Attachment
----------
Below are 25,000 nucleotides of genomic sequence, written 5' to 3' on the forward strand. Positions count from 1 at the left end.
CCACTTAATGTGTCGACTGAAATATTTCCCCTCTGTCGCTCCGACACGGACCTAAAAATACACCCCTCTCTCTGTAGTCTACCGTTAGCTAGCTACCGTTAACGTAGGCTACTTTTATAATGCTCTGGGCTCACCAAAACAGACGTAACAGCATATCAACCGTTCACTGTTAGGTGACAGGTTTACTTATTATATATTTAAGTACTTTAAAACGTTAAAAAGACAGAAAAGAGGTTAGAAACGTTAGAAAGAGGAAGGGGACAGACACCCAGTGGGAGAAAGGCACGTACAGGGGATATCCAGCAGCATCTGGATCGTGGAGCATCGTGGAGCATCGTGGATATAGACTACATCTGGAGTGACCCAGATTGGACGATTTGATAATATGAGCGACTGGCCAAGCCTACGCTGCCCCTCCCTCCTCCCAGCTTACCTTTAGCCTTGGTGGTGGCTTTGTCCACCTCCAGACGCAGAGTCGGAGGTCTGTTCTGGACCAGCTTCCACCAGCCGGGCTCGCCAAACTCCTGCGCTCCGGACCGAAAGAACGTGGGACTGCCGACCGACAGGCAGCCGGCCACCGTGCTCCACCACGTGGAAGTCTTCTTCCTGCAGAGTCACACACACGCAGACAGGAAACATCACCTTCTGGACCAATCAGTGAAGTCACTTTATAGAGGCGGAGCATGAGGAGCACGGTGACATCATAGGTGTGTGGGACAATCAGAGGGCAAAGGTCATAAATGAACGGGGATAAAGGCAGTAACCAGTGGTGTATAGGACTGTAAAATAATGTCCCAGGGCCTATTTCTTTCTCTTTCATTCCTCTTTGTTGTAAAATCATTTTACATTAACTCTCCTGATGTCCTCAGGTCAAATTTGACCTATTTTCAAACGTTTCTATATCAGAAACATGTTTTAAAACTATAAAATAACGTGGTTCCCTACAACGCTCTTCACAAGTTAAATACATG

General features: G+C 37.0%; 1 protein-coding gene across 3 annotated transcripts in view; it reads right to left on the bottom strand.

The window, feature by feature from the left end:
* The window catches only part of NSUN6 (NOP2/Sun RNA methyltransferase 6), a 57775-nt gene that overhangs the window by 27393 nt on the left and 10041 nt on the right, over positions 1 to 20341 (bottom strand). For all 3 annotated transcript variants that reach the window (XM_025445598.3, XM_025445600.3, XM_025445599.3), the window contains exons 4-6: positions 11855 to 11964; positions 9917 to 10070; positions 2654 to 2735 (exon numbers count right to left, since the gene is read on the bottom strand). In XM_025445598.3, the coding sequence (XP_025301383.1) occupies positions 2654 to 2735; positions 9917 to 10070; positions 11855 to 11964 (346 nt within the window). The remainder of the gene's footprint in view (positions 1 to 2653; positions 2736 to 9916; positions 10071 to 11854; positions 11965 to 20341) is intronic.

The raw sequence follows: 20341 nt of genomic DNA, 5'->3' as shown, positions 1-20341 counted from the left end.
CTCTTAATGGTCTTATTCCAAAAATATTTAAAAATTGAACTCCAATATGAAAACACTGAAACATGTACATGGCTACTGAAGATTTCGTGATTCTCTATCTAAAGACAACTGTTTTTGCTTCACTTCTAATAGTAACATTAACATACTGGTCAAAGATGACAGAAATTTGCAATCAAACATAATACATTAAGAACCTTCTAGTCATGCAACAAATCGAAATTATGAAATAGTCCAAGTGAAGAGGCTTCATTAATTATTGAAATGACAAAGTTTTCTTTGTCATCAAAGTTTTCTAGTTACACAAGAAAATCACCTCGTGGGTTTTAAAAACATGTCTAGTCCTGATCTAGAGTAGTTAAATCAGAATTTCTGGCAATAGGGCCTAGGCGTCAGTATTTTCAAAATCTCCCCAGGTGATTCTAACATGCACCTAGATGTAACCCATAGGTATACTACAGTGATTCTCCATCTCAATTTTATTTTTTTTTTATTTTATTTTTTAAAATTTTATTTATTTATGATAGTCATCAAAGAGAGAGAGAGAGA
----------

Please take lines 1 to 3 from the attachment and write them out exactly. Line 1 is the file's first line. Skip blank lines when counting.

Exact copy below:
Below are 25,000 nucleotides of genomic sequence, written 5' to 3' on the forward strand. Positions count from 1 at the left end.
CCACTTAATGTGTCGACTGAAATATTTCCCCTCTGTCGCTCCGACACGGACCTAAAAATACACCCCTCTCTCTGTAGTCTACCGTTAGCTAGCTACCGTTAACGTAGGCTACTTTTATAATGCTCTGGGCTCACCAAAACAGACGTAACAGCATATCAACCGTTCACTGTTAGGTGACAGGTTTACTTATTATATATTTAAGTACTTTAAAACGTTAAAAAGACAGAAAAGAGGTTAGAAACGTTAGAAAGAGGAAGGGGACAGACACCCAGTGGGAGAAAGGCACGTACAGGGGATATCCAGCAGCATCTGGATCGTGGAGCATCGTGGAGCATCGTGGATATAGACTACATCTGGAGTGACCCAGATTGGACGATTTGATAATATGAGCGACTGGCCAAGCCTACGCTGCCCCTCCCTCCTCCCAGCTTACCTTTAGCCTTGGTGGTGGCTTTGTCCACCTCCAGACGCAGAGTCGGAGGTCTGTTCTGGACCAGCTTCCACCAGCCGGGCTCGCCAAACTCCTGCGCTCCGGACCGAAAGAACGTGGGACTGCCGACCGACAGGCAGCCGGCCACCGTGCTCCACCACGTGGAAGTCTTCTTCCTGCAGAGTCACACACACGCAGACAGGAAACATCACCTTCTGGACCAATCAGTGAAGTCACTTTATAGAGGCGGAGCATGAGGAGCACGGTGACATCATAGGTGTGTGGGACAATCAGAGGGCAAAGGTCATAAATGAACGGGGATAAAGGCAGTAACCAGTGGTGTATAGGACTGTAAAATAATGTCCCAGGGCCTATTTCTTTCTCTTTCATTCCTCTTTGTTGTAAAATCATTTTACATTAACTCTCCTGATGTCCTCAGGTCAAATTTGACCTATTTTCAAACGTTTCTATATCAGAAACATGTTTTAAAACTATAAAATAACGTGGTTCCCTACAACGCTCTTCACAAGTTAAATACATG

General features: G+C 37.0%; 1 protein-coding gene across 3 annotated transcripts in view; it reads right to left on the bottom strand.